Until 22 May, Edinburgh Central Library will be displaying an exhibition of photographs called “Postcards from Ukraine”. This project aims to record and demonstrate the damage caused to the Ukrainian culture because of the bombings and shelling of buildings during the war that Russia initiated against Ukraine on 24 February 2022.
Russian troops have destroyed many of Ukraine’s historical, architectural and archaeological monuments. Museums, memorials, university buildings, cinemas, churches, temples, cathedrals, TV towers and monuments have all been destroyed. In the process, Ukraine’s cultural heritage, which dates back thousands of years, is being destroyed.
The 23 images on display show buildings before and after they were destroyed.
The project was developed by the Ukrainian Institute with the support of the US Agency for International Development (USAID) and in cooperation with the creative agency Green Penguin Media. You can find out more about the project and also see the images online at the Ukraine Institute, Postcards from Ukraine.
In support of the upcoming Rare Books Festival running from 16 to 25 March, we have an exhibition at Central Library relating to the history of printing. The history of print is a vast and wide-ranging topic and the titles on show represent only a tiny fraction of the volumes about printing held by Edinburgh Libraries.
The Gutenberg Bible is widely accepted as the starting off point of printing in Western Europe. Printing in England started with Caxton as the first English printer setting up business in 1476. Then Chepman and Myllar were Scotland’s first printers, licensed in 1507. The timeline of these famous printers shows the expanse and progress of printing history.
Whilst Central Library cannot claim to have original examples of these printers, it does hold works by the famous, infamous and the obscure. Highlights include Scotland’s first complete Bible, the Bassandyne Bible, printed by the Edinburgh printer Bassandyne and finished by Arbuthnet in 1579, early works by the Aberdeen based printer Edward Raban, and ‘The Nuremberg Chronicle’ (Latin edition, 1493) printed by Koberger. These are all available to consult. Currently some early works are on display in our Reference Library.
The trade of printing flourished in Edinburgh and other towns and cities in Scotland. The Edinburgh and Scottish Collection holds an array of material including the cheap, jobbing printing of posters, chapbooks, broadsides from early examples to modern times. Some of these are highly collectable due to their ephemeral nature and often few copies have survived.
We have on view a broadside from the printing house of Agnes Campbell. Unlike many of her fellow printers, Agnes Campbell made a fortune out of the trade, but for many profits were far from significant.
The art of the printer was and is a highly skilled trade encompassing all aspects from the paper to the embellishment. Industrial techniques, new inks, papers and binding methods have changed the skills to be more computer and design based. However, small and specialist presses have always existed through the decades and examples such as the artist’s book on display demonstrate the art of printing is far from dead.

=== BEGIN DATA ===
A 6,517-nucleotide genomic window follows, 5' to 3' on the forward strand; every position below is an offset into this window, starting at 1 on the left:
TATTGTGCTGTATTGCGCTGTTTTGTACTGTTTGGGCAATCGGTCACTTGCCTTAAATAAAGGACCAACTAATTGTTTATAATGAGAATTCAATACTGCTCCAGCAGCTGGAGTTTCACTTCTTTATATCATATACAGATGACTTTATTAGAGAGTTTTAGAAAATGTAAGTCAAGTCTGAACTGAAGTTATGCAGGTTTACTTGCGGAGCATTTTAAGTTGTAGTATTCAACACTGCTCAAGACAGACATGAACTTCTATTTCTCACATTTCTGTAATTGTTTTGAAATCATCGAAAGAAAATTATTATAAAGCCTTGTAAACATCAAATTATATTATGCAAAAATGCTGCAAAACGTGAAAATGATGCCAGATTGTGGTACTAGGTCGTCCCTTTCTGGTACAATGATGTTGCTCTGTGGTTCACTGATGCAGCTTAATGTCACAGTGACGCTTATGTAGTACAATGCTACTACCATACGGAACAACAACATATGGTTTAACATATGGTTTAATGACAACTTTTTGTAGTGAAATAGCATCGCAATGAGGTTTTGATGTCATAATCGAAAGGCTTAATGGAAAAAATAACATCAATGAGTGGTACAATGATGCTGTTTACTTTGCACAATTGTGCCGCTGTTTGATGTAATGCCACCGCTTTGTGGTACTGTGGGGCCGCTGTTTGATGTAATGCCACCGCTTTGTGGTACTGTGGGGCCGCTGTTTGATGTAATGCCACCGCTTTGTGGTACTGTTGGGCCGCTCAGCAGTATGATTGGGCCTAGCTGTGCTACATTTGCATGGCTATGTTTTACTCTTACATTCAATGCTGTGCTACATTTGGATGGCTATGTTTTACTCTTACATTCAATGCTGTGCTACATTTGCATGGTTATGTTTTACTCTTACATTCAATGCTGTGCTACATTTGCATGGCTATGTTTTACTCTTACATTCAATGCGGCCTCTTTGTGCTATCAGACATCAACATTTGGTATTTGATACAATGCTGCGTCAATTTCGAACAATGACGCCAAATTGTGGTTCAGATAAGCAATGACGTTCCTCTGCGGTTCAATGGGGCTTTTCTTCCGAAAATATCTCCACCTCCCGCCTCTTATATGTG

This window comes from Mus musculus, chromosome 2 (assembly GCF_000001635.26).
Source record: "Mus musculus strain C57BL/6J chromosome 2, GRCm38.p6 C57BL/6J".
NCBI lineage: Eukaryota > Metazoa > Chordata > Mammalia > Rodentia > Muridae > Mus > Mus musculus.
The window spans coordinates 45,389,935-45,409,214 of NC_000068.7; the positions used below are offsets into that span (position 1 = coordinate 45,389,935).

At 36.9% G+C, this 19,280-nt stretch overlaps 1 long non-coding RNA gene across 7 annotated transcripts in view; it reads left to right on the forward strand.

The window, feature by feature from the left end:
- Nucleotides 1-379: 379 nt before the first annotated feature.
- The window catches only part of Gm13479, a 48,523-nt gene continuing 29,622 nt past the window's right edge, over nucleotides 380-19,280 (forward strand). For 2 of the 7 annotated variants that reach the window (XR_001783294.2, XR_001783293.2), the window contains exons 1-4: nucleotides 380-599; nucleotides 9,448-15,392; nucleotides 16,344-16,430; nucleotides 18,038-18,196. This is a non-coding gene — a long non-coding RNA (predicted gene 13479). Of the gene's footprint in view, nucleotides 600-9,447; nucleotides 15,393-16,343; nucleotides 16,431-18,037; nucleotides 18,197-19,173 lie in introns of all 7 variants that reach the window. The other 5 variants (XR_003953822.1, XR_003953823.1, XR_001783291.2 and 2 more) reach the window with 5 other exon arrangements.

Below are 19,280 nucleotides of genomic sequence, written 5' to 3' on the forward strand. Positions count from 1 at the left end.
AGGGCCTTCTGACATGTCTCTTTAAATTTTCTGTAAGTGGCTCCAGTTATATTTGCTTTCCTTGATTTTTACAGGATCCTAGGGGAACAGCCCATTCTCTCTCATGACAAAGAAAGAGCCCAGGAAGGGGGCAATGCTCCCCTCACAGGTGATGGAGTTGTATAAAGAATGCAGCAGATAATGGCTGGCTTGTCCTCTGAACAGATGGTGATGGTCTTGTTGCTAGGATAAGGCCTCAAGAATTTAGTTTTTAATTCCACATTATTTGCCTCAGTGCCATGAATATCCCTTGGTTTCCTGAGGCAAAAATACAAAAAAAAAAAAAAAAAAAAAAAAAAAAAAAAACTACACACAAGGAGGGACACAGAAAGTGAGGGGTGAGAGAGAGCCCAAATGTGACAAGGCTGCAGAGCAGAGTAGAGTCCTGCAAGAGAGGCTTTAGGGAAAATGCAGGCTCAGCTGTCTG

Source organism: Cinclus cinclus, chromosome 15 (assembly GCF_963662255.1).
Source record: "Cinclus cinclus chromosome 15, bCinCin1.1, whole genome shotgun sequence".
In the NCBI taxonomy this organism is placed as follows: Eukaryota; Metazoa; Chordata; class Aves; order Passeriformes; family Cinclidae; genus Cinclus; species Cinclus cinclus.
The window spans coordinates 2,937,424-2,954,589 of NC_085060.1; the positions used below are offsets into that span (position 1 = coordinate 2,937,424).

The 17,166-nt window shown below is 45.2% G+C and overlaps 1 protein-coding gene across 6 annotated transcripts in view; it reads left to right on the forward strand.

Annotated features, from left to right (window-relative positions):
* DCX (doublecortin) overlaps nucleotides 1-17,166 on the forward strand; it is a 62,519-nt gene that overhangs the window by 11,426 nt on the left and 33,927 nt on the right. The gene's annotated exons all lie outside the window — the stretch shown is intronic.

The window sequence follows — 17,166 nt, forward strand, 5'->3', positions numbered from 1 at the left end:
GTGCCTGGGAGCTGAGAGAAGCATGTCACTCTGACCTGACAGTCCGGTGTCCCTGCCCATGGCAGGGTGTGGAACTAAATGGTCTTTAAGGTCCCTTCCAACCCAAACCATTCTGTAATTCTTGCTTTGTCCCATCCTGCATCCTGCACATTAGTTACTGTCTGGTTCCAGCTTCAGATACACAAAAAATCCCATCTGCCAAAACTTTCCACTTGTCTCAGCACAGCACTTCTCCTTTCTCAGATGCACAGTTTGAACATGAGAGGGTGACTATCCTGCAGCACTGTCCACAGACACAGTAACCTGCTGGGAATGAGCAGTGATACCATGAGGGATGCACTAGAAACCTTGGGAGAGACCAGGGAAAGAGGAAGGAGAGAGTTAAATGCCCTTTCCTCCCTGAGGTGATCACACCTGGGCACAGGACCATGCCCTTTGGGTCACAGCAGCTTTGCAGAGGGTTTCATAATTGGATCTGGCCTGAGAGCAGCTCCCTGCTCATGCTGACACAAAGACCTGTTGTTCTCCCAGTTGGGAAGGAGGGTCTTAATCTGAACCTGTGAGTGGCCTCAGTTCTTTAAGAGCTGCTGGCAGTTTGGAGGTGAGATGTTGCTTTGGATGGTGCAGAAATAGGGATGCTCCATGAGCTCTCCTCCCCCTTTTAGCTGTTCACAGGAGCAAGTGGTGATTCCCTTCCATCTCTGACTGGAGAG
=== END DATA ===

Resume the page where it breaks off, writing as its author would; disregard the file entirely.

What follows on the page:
Whether you are a bibliophile, a collector, a reader, or someone interested in all aspects of culture, visit the Edinburgh Rare Books Festival which is supported by many Edinburgh institutions through talks and exhibitions.
Our exhibition can be found on the main staircase and in the Reference Library until 27 March at Central Library.
The March exhibition in the Art and Design Library is “CIRCLE”, a thematic exploration using traditional photographic techniques by members of Edinburgh LoFi. The group were inspired by the recent Barbara Hepworth retrospective at the Scottish National Gallery of Modern Art. Some of Hepworth’s most recognisable works contain the circle motif – as a body, an eye, an aperture, and amongst the exhibits was an edition of the journal, CIRCLE, which touched the imagination of the members of Edinburgh LoFi.
Edinburgh LoFi defines itself and functions as a social circle – with ideas, concepts and techniques circulating around the group, and the works displayed in the Art and Design Library this month are some of the visual reactions and expressions of members to the circular concept.
While some of the works in this exhibition are inspired by the perfect form of the circle as described by geometry, others look to the myriad of meanings associated with the shape. Ending and beginning at the same place – the circular walking route followed in lockdown, a zen meditation around the centre. Enclosing and arranging – circles of friends and colleagues gathered for a purpose. Defensive, protective, time wasting, inescapable or complete – a circle can suggest all these concepts.
Edinburgh LoFi is a photography collective that has been running for 14 years. The group meets regularly to share their photography experiences across traditional, alternative and lomographic formats. They also run events, hold workshops and plan exhibitions. New members are always welcome. Visit Edinburgh Lofi online to find out more about the group.
CIRCLE runs throughout March in the Art and Design Library.
Central Library is proud to be hosting a photo exhibition presenting children’s photos of the aftermath of the war in Ukraine. The images were taken with disposable film cameras and capture their everyday lives.
At the end of February 2022, two young Brand Managers from Kyiv – Dmytro Zubkov and Artem Skorokhodko – found themselves sheltering from Russian bombs in the basement of their newly opened pizzeria. Surrounded by strangers, also looking for refuge, two dogs and some friends, they decided to turn their restaurant into a charity kitchen for those in need. Their premises quickly turned into a full-blown volunteer centre and the reach of their help has spread to the nearby villages.